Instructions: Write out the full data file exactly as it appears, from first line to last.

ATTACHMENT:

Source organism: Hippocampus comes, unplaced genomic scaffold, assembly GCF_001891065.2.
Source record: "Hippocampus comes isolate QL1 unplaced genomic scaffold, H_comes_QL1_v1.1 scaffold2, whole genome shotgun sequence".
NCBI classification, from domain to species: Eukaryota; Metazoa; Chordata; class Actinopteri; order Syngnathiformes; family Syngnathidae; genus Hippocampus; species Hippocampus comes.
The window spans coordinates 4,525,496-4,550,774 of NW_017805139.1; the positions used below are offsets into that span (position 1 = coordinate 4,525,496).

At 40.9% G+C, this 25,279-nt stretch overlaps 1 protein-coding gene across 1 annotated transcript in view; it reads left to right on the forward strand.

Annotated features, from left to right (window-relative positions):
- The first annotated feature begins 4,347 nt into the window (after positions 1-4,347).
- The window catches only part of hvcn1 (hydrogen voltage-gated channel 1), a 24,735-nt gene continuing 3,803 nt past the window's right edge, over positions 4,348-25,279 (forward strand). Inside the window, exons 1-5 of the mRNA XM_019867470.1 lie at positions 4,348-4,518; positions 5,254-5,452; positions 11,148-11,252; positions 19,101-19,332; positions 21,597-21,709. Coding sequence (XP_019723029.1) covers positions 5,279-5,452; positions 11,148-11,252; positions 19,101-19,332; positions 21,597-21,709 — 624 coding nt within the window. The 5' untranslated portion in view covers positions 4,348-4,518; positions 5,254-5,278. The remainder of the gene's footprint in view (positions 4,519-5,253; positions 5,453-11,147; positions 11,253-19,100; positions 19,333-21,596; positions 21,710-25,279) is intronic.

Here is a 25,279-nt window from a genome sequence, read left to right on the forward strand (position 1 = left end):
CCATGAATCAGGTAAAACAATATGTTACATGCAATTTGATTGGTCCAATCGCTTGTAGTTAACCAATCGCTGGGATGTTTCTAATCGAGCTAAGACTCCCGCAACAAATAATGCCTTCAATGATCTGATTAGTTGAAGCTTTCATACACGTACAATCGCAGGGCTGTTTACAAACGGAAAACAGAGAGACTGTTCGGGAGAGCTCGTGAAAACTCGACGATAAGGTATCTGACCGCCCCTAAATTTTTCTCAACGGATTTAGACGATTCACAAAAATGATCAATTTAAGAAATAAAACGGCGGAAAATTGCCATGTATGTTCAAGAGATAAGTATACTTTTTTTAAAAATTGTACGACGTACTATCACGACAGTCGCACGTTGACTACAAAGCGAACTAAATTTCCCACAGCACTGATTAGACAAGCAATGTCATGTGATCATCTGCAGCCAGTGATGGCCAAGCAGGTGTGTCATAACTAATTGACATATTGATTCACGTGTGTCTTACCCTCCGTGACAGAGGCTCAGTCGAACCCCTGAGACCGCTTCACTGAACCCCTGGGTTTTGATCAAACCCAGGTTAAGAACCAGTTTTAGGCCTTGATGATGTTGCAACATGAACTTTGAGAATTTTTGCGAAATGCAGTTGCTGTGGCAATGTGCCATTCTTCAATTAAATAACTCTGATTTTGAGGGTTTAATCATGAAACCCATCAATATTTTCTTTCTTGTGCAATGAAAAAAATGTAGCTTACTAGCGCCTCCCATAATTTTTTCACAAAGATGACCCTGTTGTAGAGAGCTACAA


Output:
Source organism: Hippocampus comes, unplaced genomic scaffold, assembly GCF_001891065.2.
Source record: "Hippocampus comes isolate QL1 unplaced genomic scaffold, H_comes_QL1_v1.1 scaffold2, whole genome shotgun sequence".
NCBI classification, from domain to species: Eukaryota; Metazoa; Chordata; class Actinopteri; order Syngnathiformes; family Syngnathidae; genus Hippocampus; species Hippocampus comes.
The window spans coordinates 4,525,496-4,550,774 of NW_017805139.1; the positions used below are offsets into that span (position 1 = coordinate 4,525,496).

At 40.9% G+C, this 25,279-nt stretch overlaps 1 protein-coding gene across 1 annotated transcript in view; it reads left to right on the forward strand.

Annotated features, from left to right (window-relative positions):
- The first annotated feature begins 4,347 nt into the window (after positions 1-4,347).
- The window catches only part of hvcn1 (hydrogen voltage-gated channel 1), a 24,735-nt gene continuing 3,803 nt past the window's right edge, over positions 4,348-25,279 (forward strand). Inside the window, exons 1-5 of the mRNA XM_019867470.1 lie at positions 4,348-4,518; positions 5,254-5,452; positions 11,148-11,252; positions 19,101-19,332; positions 21,597-21,709. Coding sequence (XP_019723029.1) covers positions 5,279-5,452; positions 11,148-11,252; positions 19,101-19,332; positions 21,597-21,709 — 624 coding nt within the window. The 5' untranslated portion in view covers positions 4,348-4,518; positions 5,254-5,278. The remainder of the gene's footprint in view (positions 4,519-5,253; positions 5,453-11,147; positions 11,253-19,100; positions 19,333-21,596; positions 21,710-25,279) is intronic.

Here is a 25,279-nt window from a genome sequence, read left to right on the forward strand (position 1 = left end):
CCATGAATCAGGTAAAACAATATGTTACATGCAATTTGATTGGTCCAATCGCTTGTAGTTAACCAATCGCTGGGATGTTTCTAATCGAGCTAAGACTCCCGCAACAAATAATGCCTTCAATGATCTGATTAGTTGAAGCTTTCATACACGTACAATCGCAGGGCTGTTTACAAACGGAAAACAGAGAGACTGTTCGGGAGAGCTCGTGAAAACTCGACGATAAGGTATCTGACCGCCCCTAAATTTTTCTCAACGGATTTAGACGATTCACAAAAATGATCAATTTAAGAAATAAAACGGCGGAAAATTGCCATGTATGTTCAAGAGATAAGTATACTTTTTTTAAAAATTGTACGACGTACTATCACGACAGTCGCACGTTGACTACAAAGCGAACTAAATTTCCCACAGCACTGATTAGACAAGCAATGTCATGTGATCATCTGCAGCCAGTGATGGCCAAGCAGGTGTGTCATAACTAATTGACATATTGATTCACGTGTGTCTTACCCTCCGTGACAGAGGCTCAGTCGAACCCCTGAGACCGCTTCACTGAACCCCTGGGTTTTGATCAAACCCAGGTTAAGAACCAGTTTTAGGCCTTGATGATGTTGCAACATGAACTTTGAGAATTTTTGCGAAATGCAGTTGCTGTGGCAATGTGCCATTCTTCAATTAAATAACTCTGATTTTGAGGGTTTAATCATGAAACCCATCAATATTTTCTTTCTTGTGCAATGAAAAAAATGTAGCTTACTAGCGCCTCCCATAATTTTTTCACAAAGATGACCCTGTTGTAGAGAGCTACAA